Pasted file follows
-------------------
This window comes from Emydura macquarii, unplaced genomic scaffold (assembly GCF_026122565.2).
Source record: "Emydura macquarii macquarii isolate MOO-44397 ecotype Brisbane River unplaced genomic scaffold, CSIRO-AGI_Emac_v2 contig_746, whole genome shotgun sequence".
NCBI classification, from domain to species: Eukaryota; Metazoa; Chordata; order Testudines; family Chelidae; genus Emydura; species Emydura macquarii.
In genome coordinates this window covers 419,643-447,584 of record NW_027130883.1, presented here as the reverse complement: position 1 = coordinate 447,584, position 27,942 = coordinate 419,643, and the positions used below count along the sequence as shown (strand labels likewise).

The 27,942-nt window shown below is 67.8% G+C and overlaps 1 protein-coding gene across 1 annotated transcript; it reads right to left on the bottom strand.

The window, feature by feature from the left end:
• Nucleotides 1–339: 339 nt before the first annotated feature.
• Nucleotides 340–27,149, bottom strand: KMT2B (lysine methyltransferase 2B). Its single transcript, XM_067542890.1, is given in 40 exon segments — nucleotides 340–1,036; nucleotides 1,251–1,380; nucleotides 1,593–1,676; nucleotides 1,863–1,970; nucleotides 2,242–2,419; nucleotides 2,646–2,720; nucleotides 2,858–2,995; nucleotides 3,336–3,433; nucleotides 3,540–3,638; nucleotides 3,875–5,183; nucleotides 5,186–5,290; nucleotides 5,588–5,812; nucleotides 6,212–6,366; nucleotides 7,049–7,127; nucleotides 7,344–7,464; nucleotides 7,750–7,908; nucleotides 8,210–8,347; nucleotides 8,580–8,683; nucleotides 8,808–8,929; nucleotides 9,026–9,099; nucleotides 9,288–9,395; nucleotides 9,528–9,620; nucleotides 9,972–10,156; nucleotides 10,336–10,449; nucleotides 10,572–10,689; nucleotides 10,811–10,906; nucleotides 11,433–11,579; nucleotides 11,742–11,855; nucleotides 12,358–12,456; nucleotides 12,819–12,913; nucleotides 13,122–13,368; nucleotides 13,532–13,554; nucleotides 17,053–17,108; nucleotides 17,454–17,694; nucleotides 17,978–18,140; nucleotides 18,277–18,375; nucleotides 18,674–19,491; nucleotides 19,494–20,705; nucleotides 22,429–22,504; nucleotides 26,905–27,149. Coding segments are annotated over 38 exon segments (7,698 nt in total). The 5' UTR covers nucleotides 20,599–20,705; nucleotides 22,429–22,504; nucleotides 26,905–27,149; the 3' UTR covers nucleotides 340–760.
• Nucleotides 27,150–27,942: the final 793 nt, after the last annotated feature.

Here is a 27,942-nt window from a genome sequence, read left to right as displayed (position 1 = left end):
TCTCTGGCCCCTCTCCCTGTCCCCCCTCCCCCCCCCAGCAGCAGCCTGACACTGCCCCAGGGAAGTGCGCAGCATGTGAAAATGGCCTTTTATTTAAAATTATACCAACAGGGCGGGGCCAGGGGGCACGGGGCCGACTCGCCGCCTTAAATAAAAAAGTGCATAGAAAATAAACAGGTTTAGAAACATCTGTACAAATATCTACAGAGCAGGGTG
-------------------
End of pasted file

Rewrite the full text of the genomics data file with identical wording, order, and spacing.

This window comes from Emydura macquarii, unplaced genomic scaffold (assembly GCF_026122565.2).
Source record: "Emydura macquarii macquarii isolate MOO-44397 ecotype Brisbane River unplaced genomic scaffold, CSIRO-AGI_Emac_v2 contig_746, whole genome shotgun sequence".
NCBI classification, from domain to species: Eukaryota; Metazoa; Chordata; order Testudines; family Chelidae; genus Emydura; species Emydura macquarii.
In genome coordinates this window covers 419,643-447,584 of record NW_027130883.1, presented here as the reverse complement: position 1 = coordinate 447,584, position 27,942 = coordinate 419,643, and the positions used below count along the sequence as shown (strand labels likewise).

The 27,942-nt window shown below is 67.8% G+C and overlaps 1 protein-coding gene across 1 annotated transcript; it reads right to left on the bottom strand.

The window, feature by feature from the left end:
• Nucleotides 1–339: 339 nt before the first annotated feature.
• Nucleotides 340–27,149, bottom strand: KMT2B (lysine methyltransferase 2B). Its single transcript, XM_067542890.1, is given in 40 exon segments — nucleotides 340–1,036; nucleotides 1,251–1,380; nucleotides 1,593–1,676; nucleotides 1,863–1,970; nucleotides 2,242–2,419; nucleotides 2,646–2,720; nucleotides 2,858–2,995; nucleotides 3,336–3,433; nucleotides 3,540–3,638; nucleotides 3,875–5,183; nucleotides 5,186–5,290; nucleotides 5,588–5,812; nucleotides 6,212–6,366; nucleotides 7,049–7,127; nucleotides 7,344–7,464; nucleotides 7,750–7,908; nucleotides 8,210–8,347; nucleotides 8,580–8,683; nucleotides 8,808–8,929; nucleotides 9,026–9,099; nucleotides 9,288–9,395; nucleotides 9,528–9,620; nucleotides 9,972–10,156; nucleotides 10,336–10,449; nucleotides 10,572–10,689; nucleotides 10,811–10,906; nucleotides 11,433–11,579; nucleotides 11,742–11,855; nucleotides 12,358–12,456; nucleotides 12,819–12,913; nucleotides 13,122–13,368; nucleotides 13,532–13,554; nucleotides 17,053–17,108; nucleotides 17,454–17,694; nucleotides 17,978–18,140; nucleotides 18,277–18,375; nucleotides 18,674–19,491; nucleotides 19,494–20,705; nucleotides 22,429–22,504; nucleotides 26,905–27,149. Coding segments are annotated over 38 exon segments (7,698 nt in total). The 5' UTR covers nucleotides 20,599–20,705; nucleotides 22,429–22,504; nucleotides 26,905–27,149; the 3' UTR covers nucleotides 340–760.
• Nucleotides 27,150–27,942: the final 793 nt, after the last annotated feature.

Here is a 27,942-nt window from a genome sequence, read left to right as displayed (position 1 = left end):
TCTCTGGCCCCTCTCCCTGTCCCCCCTCCCCCCCCCAGCAGCAGCCTGACACTGCCCCAGGGAAGTGCGCAGCATGTGAAAATGGCCTTTTATTTAAAATTATACCAACAGGGCGGGGCCAGGGGGCACGGGGCCGACTCGCCGCCTTAAATAAAAAAGTGCATAGAAAATAAACAGGTTTAGAAACATCTGTACAAATATCTACAGAGCAGGGTG